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AFTER THE GOLDEN AGE for 07/05/2004
Volume 2, #130

So many practicing scientists seem to go to pieces at the mere notion of mysticism. Men like Dawkins (The Selfish Gene) actually feel threatened by the word. Well, today, I'm going to threaten such people even more. I'm going to demonstrate that this thing we call science is first, not just one thing; second, is a collection of separate views of reality that do not even fit together. For starters, there's no such seamless whole as science; there's macrocosmic science, and there's microcosmic science, Einstein and Newton's worlds of reality, and that most mystic of all scientific ideas, the quantum wave which we can only get to see in probabilistic terms by collapsing it. That's it, quantum theory.

Now, the fact is, the scientists who think mysticism is childish stuff, long dispelled by the enlightenment, obviously wouldn't like Superman. And wouldn't read this column. Obviously! But I do have scientists among my readers, and a number of very good ones. But the problem is establishment science doesn't seem to have any idea of what mysticism is, except that it's bad. Like Engel's old shibboleth about religion being something to enslave the masses. Yes, yes, lots of things are used to enslave the masses, including comic strips, pop culture and lack of money. But in actual fact, anyone who works in quantum physics is practicing mysticism, that is, utilizing things that can't be seen, touched, smelled, sensed in any way, to bring about drastic changes in our lifestyles and our activities. Just like the old magi's of the distant past. Or aboriginal medicine men who also have been known, when their culture is intact, to perform medical miracles. The way aboriginal medicine works in dependency with a culture that is whole, uninvaded as yet by "civilized" influences, leaving it an unsullied communal belief system, might be the subject of a future column, but today, the subject is the mysticism of science.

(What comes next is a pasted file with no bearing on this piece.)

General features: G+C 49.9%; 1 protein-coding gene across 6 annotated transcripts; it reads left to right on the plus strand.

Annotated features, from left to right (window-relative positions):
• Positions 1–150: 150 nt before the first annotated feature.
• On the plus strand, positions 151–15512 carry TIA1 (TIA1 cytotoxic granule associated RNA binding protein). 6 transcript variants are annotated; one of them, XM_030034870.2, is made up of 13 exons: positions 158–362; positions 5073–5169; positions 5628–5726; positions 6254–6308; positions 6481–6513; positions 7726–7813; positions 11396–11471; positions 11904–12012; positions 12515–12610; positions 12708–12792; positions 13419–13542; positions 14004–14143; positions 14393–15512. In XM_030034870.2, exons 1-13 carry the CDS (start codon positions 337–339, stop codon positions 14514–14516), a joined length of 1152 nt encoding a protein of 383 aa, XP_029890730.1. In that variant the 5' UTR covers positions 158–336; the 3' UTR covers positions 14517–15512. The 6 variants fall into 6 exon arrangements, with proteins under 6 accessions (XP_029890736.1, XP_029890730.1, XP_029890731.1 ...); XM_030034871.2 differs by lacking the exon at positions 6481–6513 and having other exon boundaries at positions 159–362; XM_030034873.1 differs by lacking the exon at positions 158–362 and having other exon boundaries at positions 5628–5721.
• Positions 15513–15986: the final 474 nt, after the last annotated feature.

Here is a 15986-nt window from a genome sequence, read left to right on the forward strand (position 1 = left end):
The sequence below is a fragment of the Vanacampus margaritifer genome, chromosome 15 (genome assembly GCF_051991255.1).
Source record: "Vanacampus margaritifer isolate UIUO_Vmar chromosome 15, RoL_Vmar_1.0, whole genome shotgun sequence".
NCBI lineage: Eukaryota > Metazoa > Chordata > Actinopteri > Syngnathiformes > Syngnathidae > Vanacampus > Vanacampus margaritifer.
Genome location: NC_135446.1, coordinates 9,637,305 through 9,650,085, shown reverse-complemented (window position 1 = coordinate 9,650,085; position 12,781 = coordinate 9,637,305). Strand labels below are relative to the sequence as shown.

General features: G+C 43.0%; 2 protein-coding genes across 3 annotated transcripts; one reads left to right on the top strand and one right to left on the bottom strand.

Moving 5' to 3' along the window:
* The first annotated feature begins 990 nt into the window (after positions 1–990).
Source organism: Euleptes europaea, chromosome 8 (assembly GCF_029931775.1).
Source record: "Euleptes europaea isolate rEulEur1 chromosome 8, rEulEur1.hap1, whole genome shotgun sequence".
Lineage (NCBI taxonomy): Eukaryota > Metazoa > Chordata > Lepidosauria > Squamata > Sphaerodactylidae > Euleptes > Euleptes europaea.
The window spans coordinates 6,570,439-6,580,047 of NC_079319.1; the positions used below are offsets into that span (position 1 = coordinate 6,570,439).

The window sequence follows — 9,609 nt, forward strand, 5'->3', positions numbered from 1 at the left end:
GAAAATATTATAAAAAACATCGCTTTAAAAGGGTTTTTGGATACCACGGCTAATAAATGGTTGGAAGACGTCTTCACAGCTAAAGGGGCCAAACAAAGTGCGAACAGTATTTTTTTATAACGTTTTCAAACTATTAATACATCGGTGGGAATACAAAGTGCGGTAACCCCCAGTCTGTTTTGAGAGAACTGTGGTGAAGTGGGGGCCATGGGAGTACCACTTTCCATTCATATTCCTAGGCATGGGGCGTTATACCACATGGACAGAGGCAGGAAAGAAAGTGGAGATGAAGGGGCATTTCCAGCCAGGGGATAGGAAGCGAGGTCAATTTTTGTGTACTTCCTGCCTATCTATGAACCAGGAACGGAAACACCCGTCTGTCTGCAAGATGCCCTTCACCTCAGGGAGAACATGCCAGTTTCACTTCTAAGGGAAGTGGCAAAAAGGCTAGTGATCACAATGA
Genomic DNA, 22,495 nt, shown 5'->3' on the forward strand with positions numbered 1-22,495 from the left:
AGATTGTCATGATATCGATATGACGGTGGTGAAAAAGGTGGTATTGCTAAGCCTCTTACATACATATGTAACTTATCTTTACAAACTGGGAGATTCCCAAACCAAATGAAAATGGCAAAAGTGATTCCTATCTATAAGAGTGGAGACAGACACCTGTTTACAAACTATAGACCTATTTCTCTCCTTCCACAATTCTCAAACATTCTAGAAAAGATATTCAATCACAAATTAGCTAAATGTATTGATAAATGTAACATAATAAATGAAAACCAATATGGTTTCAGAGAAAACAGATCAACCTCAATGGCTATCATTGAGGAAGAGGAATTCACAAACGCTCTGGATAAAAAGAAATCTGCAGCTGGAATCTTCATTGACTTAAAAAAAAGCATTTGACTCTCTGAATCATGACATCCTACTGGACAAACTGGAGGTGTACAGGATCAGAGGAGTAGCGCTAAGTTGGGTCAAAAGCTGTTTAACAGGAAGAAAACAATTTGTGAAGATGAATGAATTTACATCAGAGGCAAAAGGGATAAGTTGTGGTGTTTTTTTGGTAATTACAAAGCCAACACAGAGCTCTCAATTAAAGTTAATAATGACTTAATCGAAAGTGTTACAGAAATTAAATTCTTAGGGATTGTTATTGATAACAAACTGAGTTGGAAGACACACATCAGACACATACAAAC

Now I already mentioned last week how quantum physics was born out of a dream by Max Planck, effectively revealing the basic notion of "quanta". I've also mentioned Descartes dreams and the fact that Sir Isaac Newton was a Rosicrucian. Let's take the men responsible for the discovery of DNA, James Watson and Francis Crick. What were they likely to have said at the moment of discovery. Remember the word? All scientists speak of it when after years of toil and trouble, the answer suddenly breaks in on them from left field.

Eureka! Yes, the Eureka experience. Maybe many would insist that something happened in some unexplored region of the brain. But straight on, it looks like a sudden mystical experience. So what's that? I can't say really, but it's an old familiar of mine.

Like everybody else, I often find myself facing problems that seem insurmountable. I look at the situation and figure that the outcome obviously has to be this or this or that. And almost always, I've been paying special attention to this lately, the answer comes from somewhere else, out of some totally unanticipated antic of possibility. The last thing I would have expected or imagined.

Think back, and consider how certain problems solved themselves. Unexpectedly. But consider also that these solutions occur only if you make your own efforts, using common sense, knowledge and sheer doggedness. Then it happens, from some place you never thought of. A dream, a flash of insight, a gift from the Mysterium Tremendum?

Listen everyone. If you tell them you're a mystic, you'll never get that grant. So don't tell them. Get the grant, do the work and be sure that somehow the "implicate order" as that great scientist David Bohm describes it, produces the answer. Something like that just happened to me today. That's why I thought I'd write about it.


<< 06/28/2004 | 07/05/2004 | 07/12/2004 >>

Discuss this column with me at my Round Table.

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